Thin Air (Spenser Series #22)

Thin Air (Spenser Series #22)

4.1 9
by Robert B. Parker

View All Available Formats & Editions

Her name is Lisa St. Claire. Her husband's a cop. Her whereabouts are unknown. Spenser thought he could help a friend find his missing wife. Until he learned the nasty truth about Lisa St. Claire. For starters, it's not her real name...


Her name is Lisa St. Claire. Her husband's a cop. Her whereabouts are unknown. Spenser thought he could help a friend find his missing wife. Until he learned the nasty truth about Lisa St. Claire. For starters, it's not her real name...

Editorial Reviews

Publishers Weekly - Publisher's Weekly
In the famed Boston PI's 22nd case, an oddly sympathetic villain and a resolute heroine draw Spenser into a barrio enclave in a depressed Massachusetts factory town. Readers know that Lisa St. Clair, a radio deejay newly married to a Boston police detective, has been kidnapped and imprisoned in a Proctor, Mass. tenement by Rico, her former lover. The cop, who knows only that his wife has disappeared, is shot and seriously injured just after he asks Spenser to investigate. Chapters alternate between the room where Lisa is kept under guard and constantly running video cameras and Spenser's gradual assembling of clues. The PI discovers Lisa's former name and occupation; he thinks up a way to penetrate Proctor's divided and desperate Hispanic community, ruled by Rico and a rival. Lots of atmosphere and even suspense-Will Lisa resist Rico's demands? Can Spenser discover a way to rescue her?-are built up in short sentences and one-line paragraphs. Spenser's pal Hawk is away (his place taken briefly by the sharp L.A. crook, Chollo), and his lover, Susan, and dog Pearl are kept mostly backstage during a slightly stretched out story that, nevertheless, packs a lot of punch. Mystery Guild selection; Literary Guild alternate. (May)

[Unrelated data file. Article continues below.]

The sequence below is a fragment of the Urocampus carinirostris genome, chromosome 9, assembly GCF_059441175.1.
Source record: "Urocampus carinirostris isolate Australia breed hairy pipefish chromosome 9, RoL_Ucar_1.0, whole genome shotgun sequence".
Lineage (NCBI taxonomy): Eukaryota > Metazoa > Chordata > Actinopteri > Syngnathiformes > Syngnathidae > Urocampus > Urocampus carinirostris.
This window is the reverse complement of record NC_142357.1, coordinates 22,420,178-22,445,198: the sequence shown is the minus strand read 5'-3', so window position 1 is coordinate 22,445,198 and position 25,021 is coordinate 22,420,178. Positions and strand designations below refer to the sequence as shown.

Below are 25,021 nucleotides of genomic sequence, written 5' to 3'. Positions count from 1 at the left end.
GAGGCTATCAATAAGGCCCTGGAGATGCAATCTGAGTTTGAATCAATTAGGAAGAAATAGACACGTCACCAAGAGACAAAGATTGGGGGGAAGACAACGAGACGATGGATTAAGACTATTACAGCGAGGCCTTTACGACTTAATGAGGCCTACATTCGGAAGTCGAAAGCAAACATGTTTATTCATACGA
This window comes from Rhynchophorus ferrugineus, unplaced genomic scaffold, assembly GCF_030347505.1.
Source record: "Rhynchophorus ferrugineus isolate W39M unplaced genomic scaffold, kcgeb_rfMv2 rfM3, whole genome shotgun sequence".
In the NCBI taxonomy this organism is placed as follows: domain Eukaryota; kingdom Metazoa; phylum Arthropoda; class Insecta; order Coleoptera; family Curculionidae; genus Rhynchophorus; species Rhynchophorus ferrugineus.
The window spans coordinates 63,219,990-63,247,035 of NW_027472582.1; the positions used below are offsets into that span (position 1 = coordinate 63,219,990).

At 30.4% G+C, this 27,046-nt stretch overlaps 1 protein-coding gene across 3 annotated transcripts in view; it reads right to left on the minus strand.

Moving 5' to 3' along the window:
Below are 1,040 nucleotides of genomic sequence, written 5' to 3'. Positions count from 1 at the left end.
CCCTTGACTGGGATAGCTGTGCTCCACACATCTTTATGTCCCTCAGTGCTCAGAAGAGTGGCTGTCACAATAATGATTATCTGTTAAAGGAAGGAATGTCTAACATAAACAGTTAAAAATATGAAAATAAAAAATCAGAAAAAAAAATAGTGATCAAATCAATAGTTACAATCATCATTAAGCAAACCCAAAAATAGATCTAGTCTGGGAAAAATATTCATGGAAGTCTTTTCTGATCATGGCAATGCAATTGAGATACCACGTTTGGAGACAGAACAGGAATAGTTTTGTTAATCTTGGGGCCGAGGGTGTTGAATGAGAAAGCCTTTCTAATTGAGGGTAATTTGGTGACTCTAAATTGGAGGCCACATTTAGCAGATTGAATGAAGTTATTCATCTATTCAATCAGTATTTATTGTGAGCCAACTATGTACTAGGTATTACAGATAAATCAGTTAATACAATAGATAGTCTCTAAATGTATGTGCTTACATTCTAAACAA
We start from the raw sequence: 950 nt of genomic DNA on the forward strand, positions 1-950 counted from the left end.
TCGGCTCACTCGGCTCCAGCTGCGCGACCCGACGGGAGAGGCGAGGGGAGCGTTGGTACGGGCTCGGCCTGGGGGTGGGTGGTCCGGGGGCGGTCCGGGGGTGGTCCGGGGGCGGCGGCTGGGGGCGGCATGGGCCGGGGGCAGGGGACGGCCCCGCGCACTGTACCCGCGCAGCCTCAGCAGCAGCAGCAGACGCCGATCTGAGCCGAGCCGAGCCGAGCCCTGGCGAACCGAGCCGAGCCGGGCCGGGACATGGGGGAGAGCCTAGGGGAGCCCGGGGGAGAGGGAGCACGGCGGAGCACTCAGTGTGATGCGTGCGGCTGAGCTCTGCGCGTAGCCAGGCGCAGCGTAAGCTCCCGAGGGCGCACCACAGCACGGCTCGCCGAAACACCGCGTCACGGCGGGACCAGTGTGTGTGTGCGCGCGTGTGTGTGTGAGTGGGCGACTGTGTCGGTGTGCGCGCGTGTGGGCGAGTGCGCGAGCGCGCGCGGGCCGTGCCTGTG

Library Journal
Spenser, Parker's most popular creation, here searches for a mysterious woman.
Wes Lukowsky
Spenser Lite: less death, more wit. Though at times the violence in past Spenser novels has strained credulity, it often had a cathartic effect for both reader and hero. But lately author Parker includes less gunplay and fisticuffs. Symbolic of the change is the fact that, in this twenty-third Spenser adventure, the detective's friend and ultradeadly ally, Hawk, is off in Burma, leaving Spenser on his own when longtime pal Frank Belson of Boston Homicide needs help. Belson's beautiful young bride, Lisa St. Claire, has disappeared. When Belson is wounded in an ambush that may be related to Lisa's disappearance, Spenser undertakes the search. The trail initially leads him to L.A., where a friendly mobster--who may have an interest in the resolution of the case--lends Spenser the use of Chollo, a sort of Hispanic Hawk. Eventually, Spenser concludes that Lisa is the captive of Luis DeLeon, the second-ranking bad guy in the aging New England mill town of Proctor, where he--and presumably Lisa--are ensconced in a well-armed fortress. The ending is predictable, if less violent than one might except. Lisa is by no means the first damsel in distress to be rescued by Spenser, and frankly, the plot has become a drag. The captors are always deranged, confusing love with power, and the victims are in jeopardy as a result of poor taste in lovers. Silly women, brave Spenser. Still, longtime fans will stand in line for this one, and in their defense, even flawed Spenser is good reading.